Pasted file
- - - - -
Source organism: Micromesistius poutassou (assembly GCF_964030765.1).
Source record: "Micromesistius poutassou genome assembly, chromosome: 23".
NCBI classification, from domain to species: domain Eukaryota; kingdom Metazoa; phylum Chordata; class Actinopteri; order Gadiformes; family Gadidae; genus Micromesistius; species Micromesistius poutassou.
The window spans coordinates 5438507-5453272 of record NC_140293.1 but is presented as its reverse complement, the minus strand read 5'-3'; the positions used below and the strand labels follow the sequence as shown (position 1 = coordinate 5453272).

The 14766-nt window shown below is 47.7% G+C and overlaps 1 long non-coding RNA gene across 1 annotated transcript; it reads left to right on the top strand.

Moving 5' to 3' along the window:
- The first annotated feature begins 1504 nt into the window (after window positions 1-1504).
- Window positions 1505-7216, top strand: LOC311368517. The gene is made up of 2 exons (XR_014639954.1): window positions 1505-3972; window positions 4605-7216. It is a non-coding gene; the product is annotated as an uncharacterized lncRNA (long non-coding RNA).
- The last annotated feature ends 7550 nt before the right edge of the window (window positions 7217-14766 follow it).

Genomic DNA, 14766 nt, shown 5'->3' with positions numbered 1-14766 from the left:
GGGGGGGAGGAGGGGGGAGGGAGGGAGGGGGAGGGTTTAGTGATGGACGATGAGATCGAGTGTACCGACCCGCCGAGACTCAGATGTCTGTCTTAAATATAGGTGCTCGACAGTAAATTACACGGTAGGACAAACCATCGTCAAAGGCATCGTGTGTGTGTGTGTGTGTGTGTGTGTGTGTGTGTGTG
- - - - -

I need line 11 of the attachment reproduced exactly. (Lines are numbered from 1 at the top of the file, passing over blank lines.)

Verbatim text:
GGGGGGGAGGAGGGGGGAGGGAGGGAGGGGGAGGGTTTAGTGATGGACGATGAGATCGAGTGTACCGACCCGCCGAGACTCAGATGTCTGTCTTAAATATAGGTGCTCGACAGTAAATTACACGGTAGGACAAACCATCGTCAAAGGCATCGTGTGTGTGTGTGTGTGTGTGTGTGTGTGTGTGTGTG